Although several studies have shown that an appropriate E/I balance is crucial for experience-dependent changes in visual cortex, few have addressed how early experience affects expression of both excitatory and inhibitory receptors (Heynen et al., 2003; Kanold et al., 2009) and whether changes vary across the representation of the central, peripheral, and monocular visual fields in the cortex (Murphy et al., 2004). These are important questions because experience-dependent changes in NMDA, AMPA, and GABAA receptors will affect synaptic plasticity, and the visual and neural deficits in human amblyopes are greatest for the central visual field (Hess and Pointer, 1985; Li et al., 2007). We addressed these questions by quantifying developmental changes for a set of excitatory (NMDA, AMPA) and inhibitory (GABAA) receptor subunits in cat visual cortex after normal vision or monocular deprivation. Monocular deprivation promoted a complex pattern of changes in expression of the receptor subunits. The changes were dependent on age and were most severe in the part of visual cortex representing the central visual field. We applied a neuroinformatics approach using principal components analysis (PCA) to characterize the multidimensional pattern of experience-dependent change in the receptor subunits. Monocular deprivation caused a dramatic change in the developmental trajectory of excitatory and inhibitory receptor subunit expression: bypassing a large portion of the normal developmental path, shifting the E/I balance, and accelerating the maturation of receptor composition.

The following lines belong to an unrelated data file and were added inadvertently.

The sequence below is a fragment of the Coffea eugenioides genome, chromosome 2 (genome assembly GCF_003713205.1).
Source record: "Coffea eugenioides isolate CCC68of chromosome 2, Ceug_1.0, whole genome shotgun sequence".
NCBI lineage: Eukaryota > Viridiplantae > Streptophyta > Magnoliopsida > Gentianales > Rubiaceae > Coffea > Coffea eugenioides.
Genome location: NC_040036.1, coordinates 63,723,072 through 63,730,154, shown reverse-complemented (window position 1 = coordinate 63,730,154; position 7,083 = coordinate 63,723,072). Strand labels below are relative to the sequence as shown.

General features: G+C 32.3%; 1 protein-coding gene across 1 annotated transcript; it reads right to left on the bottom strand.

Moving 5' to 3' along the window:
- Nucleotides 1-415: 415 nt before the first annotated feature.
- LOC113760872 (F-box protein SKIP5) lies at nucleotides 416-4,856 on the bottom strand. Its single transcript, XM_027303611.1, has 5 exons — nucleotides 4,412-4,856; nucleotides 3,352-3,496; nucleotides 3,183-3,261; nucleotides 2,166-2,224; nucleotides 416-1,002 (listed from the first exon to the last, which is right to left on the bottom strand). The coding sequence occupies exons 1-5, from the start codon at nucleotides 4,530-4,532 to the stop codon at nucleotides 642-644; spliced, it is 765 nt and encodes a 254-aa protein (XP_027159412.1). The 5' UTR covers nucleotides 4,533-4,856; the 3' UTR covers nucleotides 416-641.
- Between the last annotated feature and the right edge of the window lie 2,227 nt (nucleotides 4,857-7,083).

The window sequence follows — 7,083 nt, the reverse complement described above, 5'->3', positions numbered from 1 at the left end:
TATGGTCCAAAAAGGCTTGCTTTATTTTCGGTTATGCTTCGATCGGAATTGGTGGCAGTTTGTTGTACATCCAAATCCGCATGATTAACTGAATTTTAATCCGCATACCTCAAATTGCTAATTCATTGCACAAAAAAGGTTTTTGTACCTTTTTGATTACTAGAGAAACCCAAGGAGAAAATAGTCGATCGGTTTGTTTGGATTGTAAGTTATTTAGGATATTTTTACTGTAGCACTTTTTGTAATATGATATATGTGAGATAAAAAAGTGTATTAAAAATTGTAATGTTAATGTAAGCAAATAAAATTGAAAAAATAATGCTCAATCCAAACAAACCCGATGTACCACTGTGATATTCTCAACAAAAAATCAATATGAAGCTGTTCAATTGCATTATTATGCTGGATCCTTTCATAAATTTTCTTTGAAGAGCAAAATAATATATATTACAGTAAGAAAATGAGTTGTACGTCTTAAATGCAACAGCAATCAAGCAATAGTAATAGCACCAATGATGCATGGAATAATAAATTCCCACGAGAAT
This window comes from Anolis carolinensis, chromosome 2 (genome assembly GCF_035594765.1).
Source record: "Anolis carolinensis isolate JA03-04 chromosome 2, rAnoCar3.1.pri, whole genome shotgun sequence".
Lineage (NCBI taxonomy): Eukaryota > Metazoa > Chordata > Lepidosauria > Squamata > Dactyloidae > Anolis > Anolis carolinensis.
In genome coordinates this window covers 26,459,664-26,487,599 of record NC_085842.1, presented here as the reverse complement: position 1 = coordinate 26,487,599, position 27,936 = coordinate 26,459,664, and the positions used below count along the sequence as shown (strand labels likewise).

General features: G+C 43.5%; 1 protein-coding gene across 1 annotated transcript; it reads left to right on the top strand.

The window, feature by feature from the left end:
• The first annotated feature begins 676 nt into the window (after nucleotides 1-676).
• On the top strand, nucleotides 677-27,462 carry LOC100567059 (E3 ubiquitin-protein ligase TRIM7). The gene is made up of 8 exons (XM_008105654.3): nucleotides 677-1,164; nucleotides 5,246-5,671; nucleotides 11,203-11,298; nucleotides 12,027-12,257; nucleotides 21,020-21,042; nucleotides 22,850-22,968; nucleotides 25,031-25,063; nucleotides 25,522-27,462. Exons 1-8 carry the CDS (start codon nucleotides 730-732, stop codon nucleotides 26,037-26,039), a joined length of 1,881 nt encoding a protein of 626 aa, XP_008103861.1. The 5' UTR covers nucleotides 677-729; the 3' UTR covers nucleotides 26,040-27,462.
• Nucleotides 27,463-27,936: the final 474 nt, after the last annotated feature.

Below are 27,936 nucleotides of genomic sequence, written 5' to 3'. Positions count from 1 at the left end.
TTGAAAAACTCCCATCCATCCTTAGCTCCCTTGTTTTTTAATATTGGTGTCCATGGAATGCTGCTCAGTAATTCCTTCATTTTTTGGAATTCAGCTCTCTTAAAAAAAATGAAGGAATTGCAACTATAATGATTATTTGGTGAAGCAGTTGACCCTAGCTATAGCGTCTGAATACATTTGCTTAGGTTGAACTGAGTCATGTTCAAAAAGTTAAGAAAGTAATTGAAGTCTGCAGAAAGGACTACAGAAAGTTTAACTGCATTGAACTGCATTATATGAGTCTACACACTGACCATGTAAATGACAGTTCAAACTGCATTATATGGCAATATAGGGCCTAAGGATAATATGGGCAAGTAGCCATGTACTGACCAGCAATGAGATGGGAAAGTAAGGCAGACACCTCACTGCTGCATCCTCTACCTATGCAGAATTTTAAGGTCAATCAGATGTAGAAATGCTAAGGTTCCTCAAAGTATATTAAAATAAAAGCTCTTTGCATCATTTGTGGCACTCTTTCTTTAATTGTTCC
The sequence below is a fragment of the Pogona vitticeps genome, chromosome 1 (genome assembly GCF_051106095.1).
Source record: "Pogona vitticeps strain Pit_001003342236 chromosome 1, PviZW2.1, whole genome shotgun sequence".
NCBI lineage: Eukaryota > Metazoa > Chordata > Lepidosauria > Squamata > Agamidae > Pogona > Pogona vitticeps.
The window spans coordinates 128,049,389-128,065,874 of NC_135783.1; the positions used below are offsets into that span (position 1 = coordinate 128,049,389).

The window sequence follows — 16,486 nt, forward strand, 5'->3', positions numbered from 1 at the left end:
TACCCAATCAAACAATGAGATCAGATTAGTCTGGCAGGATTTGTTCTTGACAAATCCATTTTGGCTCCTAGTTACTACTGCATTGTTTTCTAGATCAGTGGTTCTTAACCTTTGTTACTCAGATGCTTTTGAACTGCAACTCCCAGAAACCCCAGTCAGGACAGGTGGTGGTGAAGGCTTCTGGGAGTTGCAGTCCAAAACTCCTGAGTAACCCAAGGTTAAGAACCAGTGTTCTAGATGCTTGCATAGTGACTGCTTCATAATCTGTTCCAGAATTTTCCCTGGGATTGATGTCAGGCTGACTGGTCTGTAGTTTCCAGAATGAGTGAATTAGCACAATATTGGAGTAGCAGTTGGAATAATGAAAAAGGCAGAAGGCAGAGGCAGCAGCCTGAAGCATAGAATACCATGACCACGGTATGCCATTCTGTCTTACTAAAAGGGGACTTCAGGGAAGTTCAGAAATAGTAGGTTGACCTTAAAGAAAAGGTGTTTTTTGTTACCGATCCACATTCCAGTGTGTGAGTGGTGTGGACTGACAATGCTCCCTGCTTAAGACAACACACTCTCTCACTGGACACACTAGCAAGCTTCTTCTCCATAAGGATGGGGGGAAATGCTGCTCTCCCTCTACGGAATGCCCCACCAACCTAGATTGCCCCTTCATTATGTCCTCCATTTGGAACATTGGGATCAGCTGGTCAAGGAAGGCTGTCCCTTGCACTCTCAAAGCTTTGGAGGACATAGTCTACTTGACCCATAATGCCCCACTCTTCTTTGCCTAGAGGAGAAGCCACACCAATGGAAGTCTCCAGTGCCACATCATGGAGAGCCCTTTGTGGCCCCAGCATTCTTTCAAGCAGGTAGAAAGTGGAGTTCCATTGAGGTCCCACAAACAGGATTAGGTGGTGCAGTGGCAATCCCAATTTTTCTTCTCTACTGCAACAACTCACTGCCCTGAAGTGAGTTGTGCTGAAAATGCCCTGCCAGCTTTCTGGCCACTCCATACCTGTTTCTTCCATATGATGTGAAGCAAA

Animals
We studied changes in expression of a set of excitatory and inhibitory receptor subunits in the visual cortex of 17 kittens (age 2–32 weeks), reared with either normal visual experience (n = 9) or monocular deprivation (n = 8) initiated at the time of natural eye opening until either before (4, 5, or 6 weeks of age) or after (9 or 32 weeks of age) the peak of the critical period (Table (Table1)1) (Olson and Freeman, 1980). The eyelids were sutured closed with 5-0 vicryl using aseptic surgical techniques, gaseous anesthetic [isoflurane (1.5–5%) in oxygen] for induction and maintenance of anesthesia, and following procedures that have been described in detail previously (Murphy and Mitchell, 1987). All experimental procedures were approved by the McMaster University Animal Research Ethics Board.
Table 1
Table 1
Animal rearing conditions.
Animals were euthanized (sodium pentobarbital, 165 mg/kg), and transcardially perfused with cold 0.1 M phosphate buffered saline (PBS) (4°C; 80–100 ml/min) until circulating fluid was clear. The brain was quickly removed from the skull and immersed in cold PBS. We collected 12 small (2 mm × 2 mm) tissue samples from each visual cortex (Figure (Figure1)1) so that we would be able to quantify differences between the regions of visual cortex where the central, peripheral, and monocular visual fields are represented (Tusa et al., 1978). Each cortical tissue sample was rapidly frozen on dry ice and stored at −80°C.
Figure 1
Figure 1
Tissue sample collection across visual cortex and corresponding visual field representation. The expression of synaptic proteins was quantified from tissue samples collected in the central (c), peripheral (p), and monocular (m) visual field representations (more ...)
Synaptoneurosome preparation